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Local governments, utilities lead way in speculative development


Staff Report
Published May 8, 2013

As the demand for industrial space climbs, Midlands counties and utilities have been leading the way in speculative development, according to the latest market report released by NAI Avant.

Overall, vacancy of 497 buildings included in the survey hovered slightly above 11%, said Nick Stomski, who authored the report for the commercial real estate firm. Columbia’s strategic location in the Southeast market continues to attract national and international companies “seeking a business-friendly climate in a centralized location,” he added.

Nick Stomski of NAI Avant
Nick Stomski of NAI Avant
Public entities that have invested in spec construction include Fairfield County, which in November completed a 75,000-square-foot spec building at the Walter B. Brown II Industrial Park in Ridgeway. The structure is next door to the county’s former 50,000-square-foot spec building, which is occupied by Elite Electronic Systems.

Another local government investing in spec development is Newberry County, Stomski said. The county, with assistance from local utilities, plans to break ground on a 50,000-square-foot building at Mid Carolina Commerce Park, located off Interstate 26.

In the private sector, speculative development “has been relatively nonexistent with only one 40,000-square-foot project in the preliminary stages,” Stomski said.

The building will be built in southeast Columbia off I-77, and is scheduled to be completed in the fourth quarter of this year. The structure will be front-loaded with 28-foot clear height ceilings. The expected quoted rental rate is $4.25 per square foot, the report added.

The report noted that the area soon will see the completion of major industrial projects such as the new Continental Tire plant in Sumter, and expansion projects at Michelin in Lexington and Bridgestone in Aiken County.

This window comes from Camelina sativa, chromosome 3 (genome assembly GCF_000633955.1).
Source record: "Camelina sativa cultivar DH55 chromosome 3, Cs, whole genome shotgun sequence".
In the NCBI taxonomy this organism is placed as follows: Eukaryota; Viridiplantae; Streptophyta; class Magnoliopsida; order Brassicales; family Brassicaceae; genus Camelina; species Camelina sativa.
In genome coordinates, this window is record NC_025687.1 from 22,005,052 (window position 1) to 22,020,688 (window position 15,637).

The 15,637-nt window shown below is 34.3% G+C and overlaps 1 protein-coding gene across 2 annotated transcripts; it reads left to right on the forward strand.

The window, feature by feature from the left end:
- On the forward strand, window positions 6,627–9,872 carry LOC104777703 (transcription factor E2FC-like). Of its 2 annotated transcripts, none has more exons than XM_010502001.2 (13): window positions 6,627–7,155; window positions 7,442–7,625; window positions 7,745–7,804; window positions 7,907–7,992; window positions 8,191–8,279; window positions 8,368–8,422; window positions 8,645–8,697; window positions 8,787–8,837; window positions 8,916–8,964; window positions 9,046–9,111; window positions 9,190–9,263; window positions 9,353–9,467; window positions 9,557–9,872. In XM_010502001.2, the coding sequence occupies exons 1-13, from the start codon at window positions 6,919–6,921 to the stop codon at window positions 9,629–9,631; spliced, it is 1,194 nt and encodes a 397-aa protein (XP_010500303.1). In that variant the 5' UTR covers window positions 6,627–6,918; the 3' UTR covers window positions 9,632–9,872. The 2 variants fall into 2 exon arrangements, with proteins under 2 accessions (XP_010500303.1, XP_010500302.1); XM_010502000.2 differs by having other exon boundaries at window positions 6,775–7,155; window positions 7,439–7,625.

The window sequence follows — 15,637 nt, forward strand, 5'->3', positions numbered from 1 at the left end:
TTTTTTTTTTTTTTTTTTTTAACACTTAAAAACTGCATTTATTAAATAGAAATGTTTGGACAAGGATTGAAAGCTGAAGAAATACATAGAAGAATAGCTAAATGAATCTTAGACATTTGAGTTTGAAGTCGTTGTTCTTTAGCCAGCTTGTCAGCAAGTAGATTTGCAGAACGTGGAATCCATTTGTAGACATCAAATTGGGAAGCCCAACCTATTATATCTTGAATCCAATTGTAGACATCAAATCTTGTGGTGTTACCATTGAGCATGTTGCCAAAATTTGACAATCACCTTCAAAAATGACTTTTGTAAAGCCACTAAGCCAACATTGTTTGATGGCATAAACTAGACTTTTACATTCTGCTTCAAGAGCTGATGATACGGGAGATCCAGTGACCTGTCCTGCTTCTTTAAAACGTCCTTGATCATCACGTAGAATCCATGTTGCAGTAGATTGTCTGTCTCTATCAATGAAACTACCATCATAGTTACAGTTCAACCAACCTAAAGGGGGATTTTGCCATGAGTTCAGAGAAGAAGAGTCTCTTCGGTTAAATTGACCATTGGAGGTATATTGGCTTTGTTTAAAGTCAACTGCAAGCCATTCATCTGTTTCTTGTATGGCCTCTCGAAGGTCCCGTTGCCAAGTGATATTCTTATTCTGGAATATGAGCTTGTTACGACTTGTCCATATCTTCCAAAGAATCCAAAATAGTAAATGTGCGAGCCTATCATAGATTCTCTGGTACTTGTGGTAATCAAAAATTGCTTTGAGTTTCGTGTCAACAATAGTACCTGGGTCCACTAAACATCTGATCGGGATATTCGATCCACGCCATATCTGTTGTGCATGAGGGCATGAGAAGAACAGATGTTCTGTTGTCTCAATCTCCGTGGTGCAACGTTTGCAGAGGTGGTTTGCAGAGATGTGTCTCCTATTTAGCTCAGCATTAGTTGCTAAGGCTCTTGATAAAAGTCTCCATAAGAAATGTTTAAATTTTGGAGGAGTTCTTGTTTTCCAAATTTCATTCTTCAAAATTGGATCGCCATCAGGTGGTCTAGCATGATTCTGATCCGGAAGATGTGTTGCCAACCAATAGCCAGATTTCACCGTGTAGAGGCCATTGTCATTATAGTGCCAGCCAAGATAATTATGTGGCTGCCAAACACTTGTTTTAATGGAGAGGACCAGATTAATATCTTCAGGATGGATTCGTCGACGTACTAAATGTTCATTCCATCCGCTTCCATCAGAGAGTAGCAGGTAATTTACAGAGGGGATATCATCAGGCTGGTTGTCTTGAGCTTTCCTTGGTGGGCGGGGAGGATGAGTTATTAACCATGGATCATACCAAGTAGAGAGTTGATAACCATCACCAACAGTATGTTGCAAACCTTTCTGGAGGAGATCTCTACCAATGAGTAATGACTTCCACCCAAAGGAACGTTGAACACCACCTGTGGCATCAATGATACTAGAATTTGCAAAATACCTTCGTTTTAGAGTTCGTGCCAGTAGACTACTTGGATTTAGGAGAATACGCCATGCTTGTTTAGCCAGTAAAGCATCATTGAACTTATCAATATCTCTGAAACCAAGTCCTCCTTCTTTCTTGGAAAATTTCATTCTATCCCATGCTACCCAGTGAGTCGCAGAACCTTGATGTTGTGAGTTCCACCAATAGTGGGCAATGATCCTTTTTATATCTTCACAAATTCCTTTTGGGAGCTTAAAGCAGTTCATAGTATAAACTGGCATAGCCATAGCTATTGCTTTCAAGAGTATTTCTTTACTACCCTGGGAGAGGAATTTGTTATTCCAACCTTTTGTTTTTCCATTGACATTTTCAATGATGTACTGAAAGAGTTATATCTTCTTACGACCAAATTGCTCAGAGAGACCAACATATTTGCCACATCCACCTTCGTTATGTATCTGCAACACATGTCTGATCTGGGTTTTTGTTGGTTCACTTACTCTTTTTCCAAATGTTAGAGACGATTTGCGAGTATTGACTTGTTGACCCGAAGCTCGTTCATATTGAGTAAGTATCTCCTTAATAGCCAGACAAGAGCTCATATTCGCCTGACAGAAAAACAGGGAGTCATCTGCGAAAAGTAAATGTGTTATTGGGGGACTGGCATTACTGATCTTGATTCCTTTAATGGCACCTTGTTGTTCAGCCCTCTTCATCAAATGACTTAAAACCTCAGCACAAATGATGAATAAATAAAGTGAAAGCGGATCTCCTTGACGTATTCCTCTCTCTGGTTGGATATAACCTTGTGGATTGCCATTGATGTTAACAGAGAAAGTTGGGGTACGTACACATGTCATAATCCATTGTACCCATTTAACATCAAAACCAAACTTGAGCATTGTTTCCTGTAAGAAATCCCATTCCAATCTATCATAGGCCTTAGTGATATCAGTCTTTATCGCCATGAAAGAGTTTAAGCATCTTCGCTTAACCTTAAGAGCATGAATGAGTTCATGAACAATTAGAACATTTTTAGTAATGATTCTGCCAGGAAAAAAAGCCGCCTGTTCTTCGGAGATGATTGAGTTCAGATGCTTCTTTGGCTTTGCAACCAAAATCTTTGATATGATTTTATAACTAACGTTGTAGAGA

“Lexington County is on a roll,” Stomski said, noting that Nephron Pharmaceuticals has a $313 million facility underway in the Saxe Gotha Industrial Park near Cayce. Also, Avtec’s 46,000-square-foot headquarters and manufacturing facility is nearing completion at Horizon Technology Park.

In addition, a technology park is planned for the town of Chapin. Local officials hope to attract companies specializing in computer data and financial services, as well as companies involved in the construction of two reactor units at V.C. Summer Nuclear Station near Jenkinsville, about 10 miles north of Chapin.

The overall vacancy rate of warehouse and manufacturing facilities was 11.4% at the end of the first quarter, the report said. The vacancy rate for 5.8 million square feet of Class “A” space was 13.4%; 6.9% for 22.3 million square feet of Class “B” space; and 16% for 19 million square feet of Class “C” space.

The overall asking rental rate in the Midlands was $3.51 per square foot.

“Although we saw slight negative absorption in the first quarter of 2103, activity has been increasing and the appeal of the central Midlands will continue to attract investment,” Stomski said.

He expects space will tighten and rental rates will rise “giving way to increased development and employment strides for the region.”

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